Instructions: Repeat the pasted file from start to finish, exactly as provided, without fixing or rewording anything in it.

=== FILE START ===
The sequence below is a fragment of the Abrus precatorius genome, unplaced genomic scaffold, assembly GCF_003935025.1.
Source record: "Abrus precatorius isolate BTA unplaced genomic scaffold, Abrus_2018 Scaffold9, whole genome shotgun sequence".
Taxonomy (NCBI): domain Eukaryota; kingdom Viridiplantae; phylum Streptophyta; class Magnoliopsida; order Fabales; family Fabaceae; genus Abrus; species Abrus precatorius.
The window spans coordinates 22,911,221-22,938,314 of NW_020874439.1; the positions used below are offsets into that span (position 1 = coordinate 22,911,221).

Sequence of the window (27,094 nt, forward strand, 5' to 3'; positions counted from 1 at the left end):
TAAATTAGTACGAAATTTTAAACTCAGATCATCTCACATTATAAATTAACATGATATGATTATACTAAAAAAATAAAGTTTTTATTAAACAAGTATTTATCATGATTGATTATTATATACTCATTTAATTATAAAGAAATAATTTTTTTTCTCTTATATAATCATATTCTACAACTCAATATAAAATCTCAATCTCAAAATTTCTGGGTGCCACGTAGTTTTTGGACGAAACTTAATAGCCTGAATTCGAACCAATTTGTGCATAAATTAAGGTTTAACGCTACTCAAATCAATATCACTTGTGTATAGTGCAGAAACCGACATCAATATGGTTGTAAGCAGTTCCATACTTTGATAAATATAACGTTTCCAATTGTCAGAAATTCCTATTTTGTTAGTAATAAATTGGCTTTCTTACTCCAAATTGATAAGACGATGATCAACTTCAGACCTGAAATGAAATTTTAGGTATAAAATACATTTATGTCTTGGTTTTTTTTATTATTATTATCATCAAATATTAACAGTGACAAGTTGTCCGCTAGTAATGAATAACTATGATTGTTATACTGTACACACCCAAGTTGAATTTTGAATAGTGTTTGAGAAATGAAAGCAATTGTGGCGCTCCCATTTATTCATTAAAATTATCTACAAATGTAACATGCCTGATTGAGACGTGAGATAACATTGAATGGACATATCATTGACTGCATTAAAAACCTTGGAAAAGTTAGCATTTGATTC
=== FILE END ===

The sequence below is a fragment of the Abrus precatorius genome, unplaced genomic scaffold, assembly GCF_003935025.1.
Source record: "Abrus precatorius isolate BTA unplaced genomic scaffold, Abrus_2018 Scaffold9, whole genome shotgun sequence".
Taxonomy (NCBI): domain Eukaryota; kingdom Viridiplantae; phylum Streptophyta; class Magnoliopsida; order Fabales; family Fabaceae; genus Abrus; species Abrus precatorius.
The window spans coordinates 22,911,221-22,938,314 of NW_020874439.1; the positions used below are offsets into that span (position 1 = coordinate 22,911,221).

Sequence of the window (27,094 nt, forward strand, 5' to 3'; positions counted from 1 at the left end):
TAAATTAGTACGAAATTTTAAACTCAGATCATCTCACATTATAAATTAACATGATATGATTATACTAAAAAAATAAAGTTTTTATTAAACAAGTATTTATCATGATTGATTATTATATACTCATTTAATTATAAAGAAATAATTTTTTTTCTCTTATATAATCATATTCTACAACTCAATATAAAATCTCAATCTCAAAATTTCTGGGTGCCACGTAGTTTTTGGACGAAACTTAATAGCCTGAATTCGAACCAATTTGTGCATAAATTAAGGTTTAACGCTACTCAAATCAATATCACTTGTGTATAGTGCAGAAACCGACATCAATATGGTTGTAAGCAGTTCCATACTTTGATAAATATAACGTTTCCAATTGTCAGAAATTCCTATTTTGTTAGTAATAAATTGGCTTTCTTACTCCAAATTGATAAGACGATGATCAACTTCAGACCTGAAATGAAATTTTAGGTATAAAATACATTTATGTCTTGGTTTTTTTTATTATTATTATCATCAAATATTAACAGTGACAAGTTGTCCGCTAGTAATGAATAACTATGATTGTTATACTGTACACACCCAAGTTGAATTTTGAATAGTGTTTGAGAAATGAAAGCAATTGTGGCGCTCCCATTTATTCATTAAAATTATCTACAAATGTAACATGCCTGATTGAGACGTGAGATAACATTGAATGGACATATCATTGACTGCATTAAAAACCTTGGAAAAGTTAGCATTTGATTC